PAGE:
• FIG. 5 shows a schematic positioning system 500. It comprises cameras 502 as tracking devices for optical position determination and antennas 504, e.g. RF-antennas, for radio-based position determination. The cameras 502 and antennas 504 are positioned at corners of an area 506 which is an area in that a determination of objects is provided. Cameras can also look from the center to the corners in other examples; so inverse positions of the cameras are possible as well. For example the cameras 502 and antennas 504 are positioned at a ceiling or on respective racks or stands to achieve an elevated position. The positioning system 500 can determine a position of a first user 508 and other users 510. E.g. the positioning system is for providing a tracking in a virtual reality and the users 508, 510 carry virtual reality devices 512. The virtual reality devices can comprise a display for showing virtual reality context to the users 508, 510. It further comprises an optical marker, especially an active optical marker configured to emit a light signal detectable by a camera 502, and a radio tracker, e.g. a transmitter or transceiver configured to send a radio signal to an antenna 504. The markers can be provided e.g. by the tracker 600 of FIG. 6. A position server 514 collects the respective determined positions and provides sensor fusion of the optical and radio-based system as well as orientation of the users 508, 510 or virtual reality devices 512, respectively. Position server 514 can also perform the method 100 and thus an adaptation, e.g. changing from using of the optical system with cameras 502 to using the radio-based system with antennas 504. It is possible that on the area 506 only four cameras 502 are needed because the virtual reality device 512 comprises an active optical marker which increases a coverage distance of the optical system.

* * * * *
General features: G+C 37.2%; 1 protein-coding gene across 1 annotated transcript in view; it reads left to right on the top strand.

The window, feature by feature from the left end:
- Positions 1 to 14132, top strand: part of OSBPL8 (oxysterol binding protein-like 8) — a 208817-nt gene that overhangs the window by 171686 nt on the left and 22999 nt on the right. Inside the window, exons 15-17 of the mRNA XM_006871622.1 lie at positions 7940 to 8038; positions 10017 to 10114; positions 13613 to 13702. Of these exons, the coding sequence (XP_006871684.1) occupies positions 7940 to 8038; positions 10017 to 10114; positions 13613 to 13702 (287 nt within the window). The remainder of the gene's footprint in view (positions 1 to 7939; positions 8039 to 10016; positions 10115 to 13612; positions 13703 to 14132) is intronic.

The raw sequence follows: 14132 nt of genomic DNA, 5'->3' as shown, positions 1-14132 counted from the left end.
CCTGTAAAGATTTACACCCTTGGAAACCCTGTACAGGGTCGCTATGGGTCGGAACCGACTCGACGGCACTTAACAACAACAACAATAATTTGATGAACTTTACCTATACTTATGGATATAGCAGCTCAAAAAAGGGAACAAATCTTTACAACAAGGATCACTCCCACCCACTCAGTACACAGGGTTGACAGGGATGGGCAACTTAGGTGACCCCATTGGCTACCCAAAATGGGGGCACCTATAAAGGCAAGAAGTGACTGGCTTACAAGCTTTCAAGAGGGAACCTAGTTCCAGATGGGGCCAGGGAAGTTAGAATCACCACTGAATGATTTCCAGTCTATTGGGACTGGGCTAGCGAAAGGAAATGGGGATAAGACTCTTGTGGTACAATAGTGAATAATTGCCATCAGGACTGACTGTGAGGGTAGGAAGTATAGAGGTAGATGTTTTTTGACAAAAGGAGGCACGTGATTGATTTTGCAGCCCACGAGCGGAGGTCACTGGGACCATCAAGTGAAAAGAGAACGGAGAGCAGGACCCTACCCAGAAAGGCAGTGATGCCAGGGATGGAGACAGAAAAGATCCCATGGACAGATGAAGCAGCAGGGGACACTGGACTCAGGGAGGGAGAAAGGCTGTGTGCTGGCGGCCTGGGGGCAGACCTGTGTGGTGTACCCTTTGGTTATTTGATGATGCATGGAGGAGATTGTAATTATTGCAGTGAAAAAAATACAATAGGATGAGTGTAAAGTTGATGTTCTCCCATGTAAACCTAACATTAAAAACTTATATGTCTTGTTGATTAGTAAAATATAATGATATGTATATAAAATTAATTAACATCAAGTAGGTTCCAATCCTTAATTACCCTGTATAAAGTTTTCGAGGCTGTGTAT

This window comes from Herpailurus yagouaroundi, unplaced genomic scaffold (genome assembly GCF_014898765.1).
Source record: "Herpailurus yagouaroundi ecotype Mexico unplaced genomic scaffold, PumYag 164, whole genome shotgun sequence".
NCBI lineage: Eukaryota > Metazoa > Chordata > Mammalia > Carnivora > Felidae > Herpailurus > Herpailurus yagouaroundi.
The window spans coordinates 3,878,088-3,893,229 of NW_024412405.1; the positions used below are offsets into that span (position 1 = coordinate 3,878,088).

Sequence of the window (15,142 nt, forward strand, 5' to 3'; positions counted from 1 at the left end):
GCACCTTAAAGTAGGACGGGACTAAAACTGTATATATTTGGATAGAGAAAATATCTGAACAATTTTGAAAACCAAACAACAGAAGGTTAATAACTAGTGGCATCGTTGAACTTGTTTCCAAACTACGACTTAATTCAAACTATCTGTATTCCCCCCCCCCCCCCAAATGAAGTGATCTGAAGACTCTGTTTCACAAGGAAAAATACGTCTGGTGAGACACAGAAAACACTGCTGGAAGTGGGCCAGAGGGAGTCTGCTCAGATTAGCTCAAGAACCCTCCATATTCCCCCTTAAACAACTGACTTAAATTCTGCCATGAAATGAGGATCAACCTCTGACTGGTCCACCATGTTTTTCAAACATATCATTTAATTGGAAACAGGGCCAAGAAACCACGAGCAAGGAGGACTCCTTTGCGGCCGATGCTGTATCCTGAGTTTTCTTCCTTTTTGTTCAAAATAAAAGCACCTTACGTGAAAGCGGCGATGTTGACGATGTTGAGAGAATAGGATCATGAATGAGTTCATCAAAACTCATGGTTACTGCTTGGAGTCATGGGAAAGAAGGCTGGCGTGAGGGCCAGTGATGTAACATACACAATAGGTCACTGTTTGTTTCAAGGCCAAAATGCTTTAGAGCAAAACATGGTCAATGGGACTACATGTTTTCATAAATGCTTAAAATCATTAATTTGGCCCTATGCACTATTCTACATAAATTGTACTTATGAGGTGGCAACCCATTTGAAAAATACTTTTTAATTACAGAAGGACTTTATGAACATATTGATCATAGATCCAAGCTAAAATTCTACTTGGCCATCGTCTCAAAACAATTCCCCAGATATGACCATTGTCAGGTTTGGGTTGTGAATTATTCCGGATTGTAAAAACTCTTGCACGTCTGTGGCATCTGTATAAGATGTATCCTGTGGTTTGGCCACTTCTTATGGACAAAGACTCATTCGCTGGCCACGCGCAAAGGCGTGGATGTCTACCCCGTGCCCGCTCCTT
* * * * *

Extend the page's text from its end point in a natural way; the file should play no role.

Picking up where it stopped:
• In an example the optical marker can emit a modulated, pulsing signal to identify and synchronize the respective target. If no optical positon is visible it is possible to use a radiofrequency signal to ask or activate the optical beacon of a particular tracker or head mounted device to blink in a detectable manner. Thus, a detectability of an optical tracker could be improved.